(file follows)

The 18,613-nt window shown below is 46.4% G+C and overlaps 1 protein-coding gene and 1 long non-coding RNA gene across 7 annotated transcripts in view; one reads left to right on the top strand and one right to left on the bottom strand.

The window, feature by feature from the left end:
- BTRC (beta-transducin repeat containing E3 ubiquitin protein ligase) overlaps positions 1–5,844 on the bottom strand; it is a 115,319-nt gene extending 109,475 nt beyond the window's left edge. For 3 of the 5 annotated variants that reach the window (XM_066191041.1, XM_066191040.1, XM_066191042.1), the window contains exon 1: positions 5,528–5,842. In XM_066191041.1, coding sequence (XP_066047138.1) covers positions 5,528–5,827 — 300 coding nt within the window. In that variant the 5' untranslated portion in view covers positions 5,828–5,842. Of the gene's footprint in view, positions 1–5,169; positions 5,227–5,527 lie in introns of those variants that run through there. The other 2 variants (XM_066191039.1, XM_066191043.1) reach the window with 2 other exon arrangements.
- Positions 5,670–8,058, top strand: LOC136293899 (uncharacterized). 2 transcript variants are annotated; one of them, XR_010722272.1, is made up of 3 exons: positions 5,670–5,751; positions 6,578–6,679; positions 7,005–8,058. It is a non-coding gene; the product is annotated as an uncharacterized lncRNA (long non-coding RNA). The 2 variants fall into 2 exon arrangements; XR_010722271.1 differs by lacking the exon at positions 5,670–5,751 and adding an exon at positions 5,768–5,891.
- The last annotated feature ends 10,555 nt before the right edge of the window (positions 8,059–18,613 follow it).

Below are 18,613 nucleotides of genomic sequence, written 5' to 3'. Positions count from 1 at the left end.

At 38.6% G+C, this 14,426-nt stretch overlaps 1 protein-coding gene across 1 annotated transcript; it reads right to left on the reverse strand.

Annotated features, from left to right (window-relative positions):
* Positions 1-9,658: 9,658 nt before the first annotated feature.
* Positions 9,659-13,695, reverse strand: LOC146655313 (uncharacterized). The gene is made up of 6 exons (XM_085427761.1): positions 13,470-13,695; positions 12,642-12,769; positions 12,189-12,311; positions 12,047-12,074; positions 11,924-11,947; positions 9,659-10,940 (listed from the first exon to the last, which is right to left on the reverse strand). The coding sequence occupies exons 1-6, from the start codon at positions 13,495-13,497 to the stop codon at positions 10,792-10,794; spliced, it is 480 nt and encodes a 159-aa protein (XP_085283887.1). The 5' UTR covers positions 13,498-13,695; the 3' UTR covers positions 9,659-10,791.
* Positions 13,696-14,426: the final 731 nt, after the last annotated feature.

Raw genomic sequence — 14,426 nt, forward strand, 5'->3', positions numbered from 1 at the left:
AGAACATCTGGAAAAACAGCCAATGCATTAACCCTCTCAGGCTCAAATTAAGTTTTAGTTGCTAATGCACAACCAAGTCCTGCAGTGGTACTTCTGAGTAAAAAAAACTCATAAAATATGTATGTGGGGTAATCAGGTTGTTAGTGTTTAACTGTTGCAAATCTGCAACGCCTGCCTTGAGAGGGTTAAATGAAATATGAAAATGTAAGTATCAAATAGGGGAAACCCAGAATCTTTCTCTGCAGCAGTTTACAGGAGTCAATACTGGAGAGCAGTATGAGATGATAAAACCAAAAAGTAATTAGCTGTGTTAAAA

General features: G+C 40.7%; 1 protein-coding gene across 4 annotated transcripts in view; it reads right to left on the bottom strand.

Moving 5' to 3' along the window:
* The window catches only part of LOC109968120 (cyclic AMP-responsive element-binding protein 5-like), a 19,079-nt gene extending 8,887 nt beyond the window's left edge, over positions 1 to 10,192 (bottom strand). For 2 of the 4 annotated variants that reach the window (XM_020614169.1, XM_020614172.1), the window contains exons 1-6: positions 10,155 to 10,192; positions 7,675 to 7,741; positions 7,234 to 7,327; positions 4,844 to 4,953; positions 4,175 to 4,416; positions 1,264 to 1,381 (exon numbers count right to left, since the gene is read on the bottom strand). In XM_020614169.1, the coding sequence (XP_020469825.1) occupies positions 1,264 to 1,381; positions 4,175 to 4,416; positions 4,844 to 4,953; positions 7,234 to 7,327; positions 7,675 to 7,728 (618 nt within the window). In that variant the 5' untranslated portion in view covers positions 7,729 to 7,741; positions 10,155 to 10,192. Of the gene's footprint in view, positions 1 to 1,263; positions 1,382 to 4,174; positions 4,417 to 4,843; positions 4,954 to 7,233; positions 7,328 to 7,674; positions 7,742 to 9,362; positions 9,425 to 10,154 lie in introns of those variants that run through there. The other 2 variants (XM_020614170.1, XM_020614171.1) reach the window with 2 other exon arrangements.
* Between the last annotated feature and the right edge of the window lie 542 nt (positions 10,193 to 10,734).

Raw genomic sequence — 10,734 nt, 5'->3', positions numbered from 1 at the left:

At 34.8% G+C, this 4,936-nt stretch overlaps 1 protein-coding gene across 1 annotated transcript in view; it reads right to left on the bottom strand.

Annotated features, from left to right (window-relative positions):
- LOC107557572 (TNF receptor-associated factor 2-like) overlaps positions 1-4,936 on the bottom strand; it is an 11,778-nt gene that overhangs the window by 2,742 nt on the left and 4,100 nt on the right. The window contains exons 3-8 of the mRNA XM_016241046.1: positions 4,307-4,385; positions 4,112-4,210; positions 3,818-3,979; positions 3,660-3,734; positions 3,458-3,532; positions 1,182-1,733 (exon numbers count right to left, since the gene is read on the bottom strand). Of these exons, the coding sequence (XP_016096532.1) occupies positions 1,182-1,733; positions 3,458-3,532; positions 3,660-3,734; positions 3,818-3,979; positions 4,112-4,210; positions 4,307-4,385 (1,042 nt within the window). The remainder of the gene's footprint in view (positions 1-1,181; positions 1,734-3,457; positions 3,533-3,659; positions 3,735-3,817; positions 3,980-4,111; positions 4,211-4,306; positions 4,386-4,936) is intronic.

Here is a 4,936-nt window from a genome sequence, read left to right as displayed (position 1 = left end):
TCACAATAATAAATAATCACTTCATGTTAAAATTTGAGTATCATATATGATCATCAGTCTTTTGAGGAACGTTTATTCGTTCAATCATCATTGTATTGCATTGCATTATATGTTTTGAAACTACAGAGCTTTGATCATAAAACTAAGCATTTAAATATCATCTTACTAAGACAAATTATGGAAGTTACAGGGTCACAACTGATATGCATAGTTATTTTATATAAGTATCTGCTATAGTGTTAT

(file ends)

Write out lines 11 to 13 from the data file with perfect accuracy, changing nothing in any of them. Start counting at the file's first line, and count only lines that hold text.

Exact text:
* Positions 13,696-14,426: the final 731 nt, after the last annotated feature.

Raw genomic sequence — 14,426 nt, forward strand, 5'->3', positions numbered from 1 at the left:
AGAACATCTGGAAAAACAGCCAATGCATTAACCCTCTCAGGCTCAAATTAAGTTTTAGTTGCTAATGCACAACCAAGTCCTGCAGTGGTACTTCTGAGTAAAAAAAACTCATAAAATATGTATGTGGGGTAATCAGGTTGTTAGTGTTTAACTGTTGCAAATCTGCAACGCCTGCCTTGAGAGGGTTAAATGAAATATGAAAATGTAAGTATCAAATAGGGGAAACCCAGAATCTTTCTCTGCAGCAGTTTACAGGAGTCAATACTGGAGAGCAGTATGAGATGATAAAACCAAAAAGTAATTAGCTGTGTTAAAA